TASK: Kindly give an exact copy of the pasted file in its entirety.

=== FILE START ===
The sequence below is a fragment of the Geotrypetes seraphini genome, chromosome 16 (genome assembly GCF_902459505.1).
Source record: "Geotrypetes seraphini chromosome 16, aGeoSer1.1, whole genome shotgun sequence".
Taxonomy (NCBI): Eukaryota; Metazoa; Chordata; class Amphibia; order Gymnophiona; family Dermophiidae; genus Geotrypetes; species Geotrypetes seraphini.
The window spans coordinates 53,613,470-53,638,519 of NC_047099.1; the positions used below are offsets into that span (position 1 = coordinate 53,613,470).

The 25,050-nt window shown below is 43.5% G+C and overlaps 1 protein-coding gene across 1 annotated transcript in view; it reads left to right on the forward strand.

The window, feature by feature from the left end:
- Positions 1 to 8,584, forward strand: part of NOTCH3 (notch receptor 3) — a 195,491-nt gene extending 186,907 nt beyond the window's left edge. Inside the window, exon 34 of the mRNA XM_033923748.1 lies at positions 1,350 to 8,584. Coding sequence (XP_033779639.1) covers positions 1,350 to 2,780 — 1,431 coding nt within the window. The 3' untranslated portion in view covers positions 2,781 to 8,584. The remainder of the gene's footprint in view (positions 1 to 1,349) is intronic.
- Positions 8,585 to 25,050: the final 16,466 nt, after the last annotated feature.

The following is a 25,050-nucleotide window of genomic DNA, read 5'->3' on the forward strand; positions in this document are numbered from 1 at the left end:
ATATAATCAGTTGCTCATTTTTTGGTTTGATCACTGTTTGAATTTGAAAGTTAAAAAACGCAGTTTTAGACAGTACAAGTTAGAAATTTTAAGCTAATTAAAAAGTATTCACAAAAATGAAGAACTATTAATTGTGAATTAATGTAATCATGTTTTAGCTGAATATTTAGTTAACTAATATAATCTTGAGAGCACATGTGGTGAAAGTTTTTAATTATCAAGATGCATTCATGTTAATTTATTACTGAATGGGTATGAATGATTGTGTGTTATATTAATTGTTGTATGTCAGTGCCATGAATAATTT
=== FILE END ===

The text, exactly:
The sequence below is a fragment of the Geotrypetes seraphini genome, chromosome 16 (genome assembly GCF_902459505.1).
Source record: "Geotrypetes seraphini chromosome 16, aGeoSer1.1, whole genome shotgun sequence".
Taxonomy (NCBI): Eukaryota; Metazoa; Chordata; class Amphibia; order Gymnophiona; family Dermophiidae; genus Geotrypetes; species Geotrypetes seraphini.
The window spans coordinates 53,613,470-53,638,519 of NC_047099.1; the positions used below are offsets into that span (position 1 = coordinate 53,613,470).

The 25,050-nt window shown below is 43.5% G+C and overlaps 1 protein-coding gene across 1 annotated transcript in view; it reads left to right on the forward strand.

The window, feature by feature from the left end:
- Positions 1 to 8,584, forward strand: part of NOTCH3 (notch receptor 3) — a 195,491-nt gene extending 186,907 nt beyond the window's left edge. Inside the window, exon 34 of the mRNA XM_033923748.1 lies at positions 1,350 to 8,584. Coding sequence (XP_033779639.1) covers positions 1,350 to 2,780 — 1,431 coding nt within the window. The 3' untranslated portion in view covers positions 2,781 to 8,584. The remainder of the gene's footprint in view (positions 1 to 1,349) is intronic.
- Positions 8,585 to 25,050: the final 16,466 nt, after the last annotated feature.

The following is a 25,050-nucleotide window of genomic DNA, read 5'->3' on the forward strand; positions in this document are numbered from 1 at the left end:
ATATAATCAGTTGCTCATTTTTTGGTTTGATCACTGTTTGAATTTGAAAGTTAAAAAACGCAGTTTTAGACAGTACAAGTTAGAAATTTTAAGCTAATTAAAAAGTATTCACAAAAATGAAGAACTATTAATTGTGAATTAATGTAATCATGTTTTAGCTGAATATTTAGTTAACTAATATAATCTTGAGAGCACATGTGGTGAAAGTTTTTAATTATCAAGATGCATTCATGTTAATTTATTACTGAATGGGTATGAATGATTGTGTGTTATATTAATTGTTGTATGTCAGTGCCATGAATAATTT